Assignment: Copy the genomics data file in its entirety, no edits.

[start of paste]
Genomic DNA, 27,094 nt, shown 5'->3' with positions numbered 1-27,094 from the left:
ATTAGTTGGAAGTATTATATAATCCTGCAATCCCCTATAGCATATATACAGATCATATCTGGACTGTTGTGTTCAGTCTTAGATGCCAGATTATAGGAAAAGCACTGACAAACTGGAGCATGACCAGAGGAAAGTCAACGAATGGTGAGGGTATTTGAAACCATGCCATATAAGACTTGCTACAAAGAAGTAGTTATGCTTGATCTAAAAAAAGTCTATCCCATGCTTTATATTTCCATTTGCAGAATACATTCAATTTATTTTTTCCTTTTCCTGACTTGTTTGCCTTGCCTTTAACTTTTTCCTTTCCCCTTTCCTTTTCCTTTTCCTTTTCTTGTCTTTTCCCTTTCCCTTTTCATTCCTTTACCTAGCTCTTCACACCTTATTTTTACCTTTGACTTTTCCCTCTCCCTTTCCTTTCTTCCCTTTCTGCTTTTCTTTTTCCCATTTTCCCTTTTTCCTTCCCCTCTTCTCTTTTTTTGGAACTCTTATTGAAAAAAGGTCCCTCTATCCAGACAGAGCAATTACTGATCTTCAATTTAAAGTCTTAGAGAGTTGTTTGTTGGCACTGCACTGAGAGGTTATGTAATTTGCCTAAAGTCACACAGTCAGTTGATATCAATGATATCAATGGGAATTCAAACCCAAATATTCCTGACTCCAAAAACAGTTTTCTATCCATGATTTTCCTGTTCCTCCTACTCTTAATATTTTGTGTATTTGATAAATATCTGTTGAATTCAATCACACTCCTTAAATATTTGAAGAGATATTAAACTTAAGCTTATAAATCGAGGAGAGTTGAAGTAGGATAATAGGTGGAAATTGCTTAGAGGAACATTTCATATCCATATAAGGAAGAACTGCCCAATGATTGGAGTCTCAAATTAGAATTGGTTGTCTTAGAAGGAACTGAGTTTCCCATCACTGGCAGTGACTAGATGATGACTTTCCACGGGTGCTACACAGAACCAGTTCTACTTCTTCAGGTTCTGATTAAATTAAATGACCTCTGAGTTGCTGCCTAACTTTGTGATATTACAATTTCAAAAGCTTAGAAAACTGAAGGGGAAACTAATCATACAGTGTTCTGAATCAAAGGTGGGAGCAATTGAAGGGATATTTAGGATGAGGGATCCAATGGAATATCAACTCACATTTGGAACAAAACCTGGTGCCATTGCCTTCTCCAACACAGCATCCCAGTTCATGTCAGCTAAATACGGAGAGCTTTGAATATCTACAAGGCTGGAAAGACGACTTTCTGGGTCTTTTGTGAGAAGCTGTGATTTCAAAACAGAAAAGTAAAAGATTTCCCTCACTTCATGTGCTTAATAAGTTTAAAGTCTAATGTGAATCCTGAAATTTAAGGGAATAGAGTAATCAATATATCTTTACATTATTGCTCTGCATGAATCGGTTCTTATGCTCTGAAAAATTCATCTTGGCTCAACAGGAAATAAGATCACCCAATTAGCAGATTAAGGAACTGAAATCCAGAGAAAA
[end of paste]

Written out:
Genomic DNA, 27,094 nt, shown 5'->3' with positions numbered 1-27,094 from the left:
ATTAGTTGGAAGTATTATATAATCCTGCAATCCCCTATAGCATATATACAGATCATATCTGGACTGTTGTGTTCAGTCTTAGATGCCAGATTATAGGAAAAGCACTGACAAACTGGAGCATGACCAGAGGAAAGTCAACGAATGGTGAGGGTATTTGAAACCATGCCATATAAGACTTGCTACAAAGAAGTAGTTATGCTTGATCTAAAAAAAGTCTATCCCATGCTTTATATTTCCATTTGCAGAATACATTCAATTTATTTTTTCCTTTTCCTGACTTGTTTGCCTTGCCTTTAACTTTTTCCTTTCCCCTTTCCTTTTCCTTTTCCTTTTCTTGTCTTTTCCCTTTCCCTTTTCATTCCTTTACCTAGCTCTTCACACCTTATTTTTACCTTTGACTTTTCCCTCTCCCTTTCCTTTCTTCCCTTTCTGCTTTTCTTTTTCCCATTTTCCCTTTTTCCTTCCCCTCTTCTCTTTTTTTGGAACTCTTATTGAAAAAAGGTCCCTCTATCCAGACAGAGCAATTACTGATCTTCAATTTAAAGTCTTAGAGAGTTGTTTGTTGGCACTGCACTGAGAGGTTATGTAATTTGCCTAAAGTCACACAGTCAGTTGATATCAATGATATCAATGGGAATTCAAACCCAAATATTCCTGACTCCAAAAACAGTTTTCTATCCATGATTTTCCTGTTCCTCCTACTCTTAATATTTTGTGTATTTGATAAATATCTGTTGAATTCAATCACACTCCTTAAATATTTGAAGAGATATTAAACTTAAGCTTATAAATCGAGGAGAGTTGAAGTAGGATAATAGGTGGAAATTGCTTAGAGGAACATTTCATATCCATATAAGGAAGAACTGCCCAATGATTGGAGTCTCAAATTAGAATTGGTTGTCTTAGAAGGAACTGAGTTTCCCATCACTGGCAGTGACTAGATGATGACTTTCCACGGGTGCTACACAGAACCAGTTCTACTTCTTCAGGTTCTGATTAAATTAAATGACCTCTGAGTTGCTGCCTAACTTTGTGATATTACAATTTCAAAAGCTTAGAAAACTGAAGGGGAAACTAATCATACAGTGTTCTGAATCAAAGGTGGGAGCAATTGAAGGGATATTTAGGATGAGGGATCCAATGGAATATCAACTCACATTTGGAACAAAACCTGGTGCCATTGCCTTCTCCAACACAGCATCCCAGTTCATGTCAGCTAAATACGGAGAGCTTTGAATATCTACAAGGCTGGAAAGACGACTTTCTGGGTCTTTTGTGAGAAGCTGTGATTTCAAAACAGAAAAGTAAAAGATTTCCCTCACTTCATGTGCTTAATAAGTTTAAAGTCTAATGTGAATCCTGAAATTTAAGGGAATAGAGTAATCAATATATCTTTACATTATTGCTCTGCATGAATCGGTTCTTATGCTCTGAAAAATTCATCTTGGCTCAACAGGAAATAAGATCACCCAATTAGCAGATTAAGGAACTGAAATCCAGAGAAAA